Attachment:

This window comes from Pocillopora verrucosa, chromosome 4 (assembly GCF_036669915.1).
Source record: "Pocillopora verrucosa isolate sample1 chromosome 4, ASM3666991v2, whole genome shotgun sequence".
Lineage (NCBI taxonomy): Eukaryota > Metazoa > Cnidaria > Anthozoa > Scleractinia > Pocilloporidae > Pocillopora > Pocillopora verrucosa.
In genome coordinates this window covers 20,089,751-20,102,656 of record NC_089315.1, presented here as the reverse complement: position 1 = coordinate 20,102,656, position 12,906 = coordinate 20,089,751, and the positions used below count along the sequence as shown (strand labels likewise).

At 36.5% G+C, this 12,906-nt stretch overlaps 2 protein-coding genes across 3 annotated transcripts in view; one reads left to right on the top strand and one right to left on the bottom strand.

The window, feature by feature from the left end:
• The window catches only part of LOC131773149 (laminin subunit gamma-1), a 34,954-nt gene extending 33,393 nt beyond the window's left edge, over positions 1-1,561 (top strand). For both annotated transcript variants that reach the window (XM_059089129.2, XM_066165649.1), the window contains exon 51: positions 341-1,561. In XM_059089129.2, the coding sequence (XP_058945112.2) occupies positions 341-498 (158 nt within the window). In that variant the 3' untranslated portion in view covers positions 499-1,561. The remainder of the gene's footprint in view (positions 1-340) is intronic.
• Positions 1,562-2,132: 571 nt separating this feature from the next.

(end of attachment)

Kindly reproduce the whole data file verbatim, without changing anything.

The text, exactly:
This window comes from Pocillopora verrucosa, chromosome 4 (assembly GCF_036669915.1).
Source record: "Pocillopora verrucosa isolate sample1 chromosome 4, ASM3666991v2, whole genome shotgun sequence".
Lineage (NCBI taxonomy): Eukaryota > Metazoa > Cnidaria > Anthozoa > Scleractinia > Pocilloporidae > Pocillopora > Pocillopora verrucosa.
In genome coordinates this window covers 20,089,751-20,102,656 of record NC_089315.1, presented here as the reverse complement: position 1 = coordinate 20,102,656, position 12,906 = coordinate 20,089,751, and the positions used below count along the sequence as shown (strand labels likewise).

At 36.5% G+C, this 12,906-nt stretch overlaps 2 protein-coding genes across 3 annotated transcripts in view; one reads left to right on the top strand and one right to left on the bottom strand.

The window, feature by feature from the left end:
• The window catches only part of LOC131773149 (laminin subunit gamma-1), a 34,954-nt gene extending 33,393 nt beyond the window's left edge, over positions 1-1,561 (top strand). For both annotated transcript variants that reach the window (XM_059089129.2, XM_066165649.1), the window contains exon 51: positions 341-1,561. In XM_059089129.2, the coding sequence (XP_058945112.2) occupies positions 341-498 (158 nt within the window). In that variant the 3' untranslated portion in view covers positions 499-1,561. The remainder of the gene's footprint in view (positions 1-340) is intronic.
• Positions 1,562-2,132: 571 nt separating this feature from the next.